At Bixly we have a great set of talent in UI/UX, not least of whom is Nick Wortley, founder and partner of Bixly. Combined with our team of design experts, we really have a depth of knowledge that we can apply on a wide variety of projects. Despite this, our best UX experts were the actual end-users of the Overflow app.
From the outside, the life cycle of ordering a drink seems stupidly obvious, but if you haven’t worked at a bar (and apart from one developer on our team, we hadn’t) you may not know the pitfalls, the sticky points, the frustrations, or the areas where your next great app idea actually makes the process worse. Knowing that we would inevitably have blind spots, we took our idea to a few bar managers and bartenders before writing a single line of code. We spent a week or two developing full-color mockups of how we thought the app would work, presented it to these real users, and took their feedback seriously.
As an example, one of the most unexpected results of testing our solution in the wild was observing how we had to design our iPad app differently than any other we had made before. Why? What was the difference? Most users interact with an iPad that’s sitting in their lap or in their non-dominant hand. From that perspective, most apps naturally compensate from where the user thinks their tapping versus where they are actually tapping on the glass. The same thing goes for your smartphone and, say, the keyboard interface. For anyone who remembers, the first time typing on of those screens was reaaally frustrating. You had to tap directly on the letter from an almost top-down, pinpoint accuracy.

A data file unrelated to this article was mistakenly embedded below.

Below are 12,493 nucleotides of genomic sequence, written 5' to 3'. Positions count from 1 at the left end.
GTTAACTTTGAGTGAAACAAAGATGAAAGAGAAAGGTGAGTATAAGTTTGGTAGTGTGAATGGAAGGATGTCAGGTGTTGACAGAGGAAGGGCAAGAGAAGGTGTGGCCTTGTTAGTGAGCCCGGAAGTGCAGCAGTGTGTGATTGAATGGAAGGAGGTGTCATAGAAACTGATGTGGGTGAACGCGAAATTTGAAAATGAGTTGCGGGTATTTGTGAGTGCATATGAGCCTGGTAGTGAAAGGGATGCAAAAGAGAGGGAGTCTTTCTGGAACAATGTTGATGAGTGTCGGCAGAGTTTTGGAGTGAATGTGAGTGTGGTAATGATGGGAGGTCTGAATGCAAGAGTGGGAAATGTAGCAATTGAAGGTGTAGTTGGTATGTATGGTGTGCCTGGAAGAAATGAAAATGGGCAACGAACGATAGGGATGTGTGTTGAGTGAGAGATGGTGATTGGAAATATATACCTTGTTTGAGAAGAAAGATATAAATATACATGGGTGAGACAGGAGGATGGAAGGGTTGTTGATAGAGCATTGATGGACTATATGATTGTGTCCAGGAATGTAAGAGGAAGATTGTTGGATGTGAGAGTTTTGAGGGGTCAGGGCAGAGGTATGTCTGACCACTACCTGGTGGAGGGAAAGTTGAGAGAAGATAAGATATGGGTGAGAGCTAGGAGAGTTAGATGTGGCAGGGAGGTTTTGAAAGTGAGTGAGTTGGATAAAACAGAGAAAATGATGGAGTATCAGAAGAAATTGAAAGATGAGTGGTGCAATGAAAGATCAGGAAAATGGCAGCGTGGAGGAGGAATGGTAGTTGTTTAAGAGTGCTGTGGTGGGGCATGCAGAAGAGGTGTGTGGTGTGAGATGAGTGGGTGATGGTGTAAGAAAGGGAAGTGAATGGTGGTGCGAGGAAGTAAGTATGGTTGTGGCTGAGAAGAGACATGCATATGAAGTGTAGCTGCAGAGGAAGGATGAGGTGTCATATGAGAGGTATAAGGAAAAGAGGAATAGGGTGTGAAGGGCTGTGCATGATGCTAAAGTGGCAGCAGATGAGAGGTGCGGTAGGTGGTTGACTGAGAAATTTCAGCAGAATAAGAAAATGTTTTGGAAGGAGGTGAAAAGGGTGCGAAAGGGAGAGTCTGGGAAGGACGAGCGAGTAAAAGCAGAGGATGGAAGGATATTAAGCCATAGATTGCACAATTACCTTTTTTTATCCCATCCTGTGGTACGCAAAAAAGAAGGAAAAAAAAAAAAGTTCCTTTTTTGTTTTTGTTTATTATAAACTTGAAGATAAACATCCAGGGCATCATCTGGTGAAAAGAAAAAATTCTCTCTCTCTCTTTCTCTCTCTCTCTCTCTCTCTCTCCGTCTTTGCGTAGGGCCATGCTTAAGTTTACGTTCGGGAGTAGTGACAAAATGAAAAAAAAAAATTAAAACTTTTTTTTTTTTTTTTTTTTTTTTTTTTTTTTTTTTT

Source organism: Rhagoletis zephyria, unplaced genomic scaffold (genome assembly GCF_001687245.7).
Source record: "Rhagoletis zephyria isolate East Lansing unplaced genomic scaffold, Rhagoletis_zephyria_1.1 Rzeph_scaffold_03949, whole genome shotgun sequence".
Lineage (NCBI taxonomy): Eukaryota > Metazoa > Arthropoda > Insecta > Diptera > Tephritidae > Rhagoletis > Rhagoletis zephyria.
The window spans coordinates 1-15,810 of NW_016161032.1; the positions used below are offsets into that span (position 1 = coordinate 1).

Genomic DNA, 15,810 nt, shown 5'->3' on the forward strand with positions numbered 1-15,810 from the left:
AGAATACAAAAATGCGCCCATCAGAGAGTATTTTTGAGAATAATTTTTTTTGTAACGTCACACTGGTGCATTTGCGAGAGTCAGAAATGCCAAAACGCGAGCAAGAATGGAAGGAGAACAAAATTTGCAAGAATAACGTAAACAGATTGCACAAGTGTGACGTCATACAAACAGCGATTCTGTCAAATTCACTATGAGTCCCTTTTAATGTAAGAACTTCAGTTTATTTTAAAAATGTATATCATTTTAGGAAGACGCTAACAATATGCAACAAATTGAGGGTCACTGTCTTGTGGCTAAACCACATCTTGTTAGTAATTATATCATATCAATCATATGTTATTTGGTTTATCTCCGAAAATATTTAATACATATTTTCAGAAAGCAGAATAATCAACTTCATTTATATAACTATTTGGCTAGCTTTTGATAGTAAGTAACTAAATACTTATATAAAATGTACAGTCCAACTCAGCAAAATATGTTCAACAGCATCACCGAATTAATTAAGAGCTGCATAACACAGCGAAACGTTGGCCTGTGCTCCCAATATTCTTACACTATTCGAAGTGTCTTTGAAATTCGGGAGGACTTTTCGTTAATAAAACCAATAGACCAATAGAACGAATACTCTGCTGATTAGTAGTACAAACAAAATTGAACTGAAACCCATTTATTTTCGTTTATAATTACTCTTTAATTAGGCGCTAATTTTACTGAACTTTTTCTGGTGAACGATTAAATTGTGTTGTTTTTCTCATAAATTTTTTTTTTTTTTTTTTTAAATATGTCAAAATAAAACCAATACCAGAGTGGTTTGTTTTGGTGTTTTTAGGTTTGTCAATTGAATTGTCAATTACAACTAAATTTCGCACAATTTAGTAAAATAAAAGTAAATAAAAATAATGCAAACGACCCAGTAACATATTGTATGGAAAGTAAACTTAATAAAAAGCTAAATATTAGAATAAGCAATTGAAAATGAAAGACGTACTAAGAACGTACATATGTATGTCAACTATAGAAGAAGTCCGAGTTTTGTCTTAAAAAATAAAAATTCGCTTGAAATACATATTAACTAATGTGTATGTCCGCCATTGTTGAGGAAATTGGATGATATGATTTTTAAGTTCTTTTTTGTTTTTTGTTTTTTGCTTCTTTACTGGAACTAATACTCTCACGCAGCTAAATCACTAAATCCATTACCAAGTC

But with Overflow, the user interacts with an iPad that is set on a stand, not in their lap or in the crook of their arm. This means the angle at which they approach the touchscreen is different. This means how they expect to navigate the app is different. Taking the time to closely observe the way users actually interacted with the app in the wild allowed us to adjust the app to be more seamless and comfortable for the end-user.
A lot of software development is slowly shoring up those holes of ignorance. It’s true: you don’t know what you don’t know. Going in with the knowledge that there’s going to be blind spots really helps uncover them more quickly so we can get to the real work of providing useful solutions.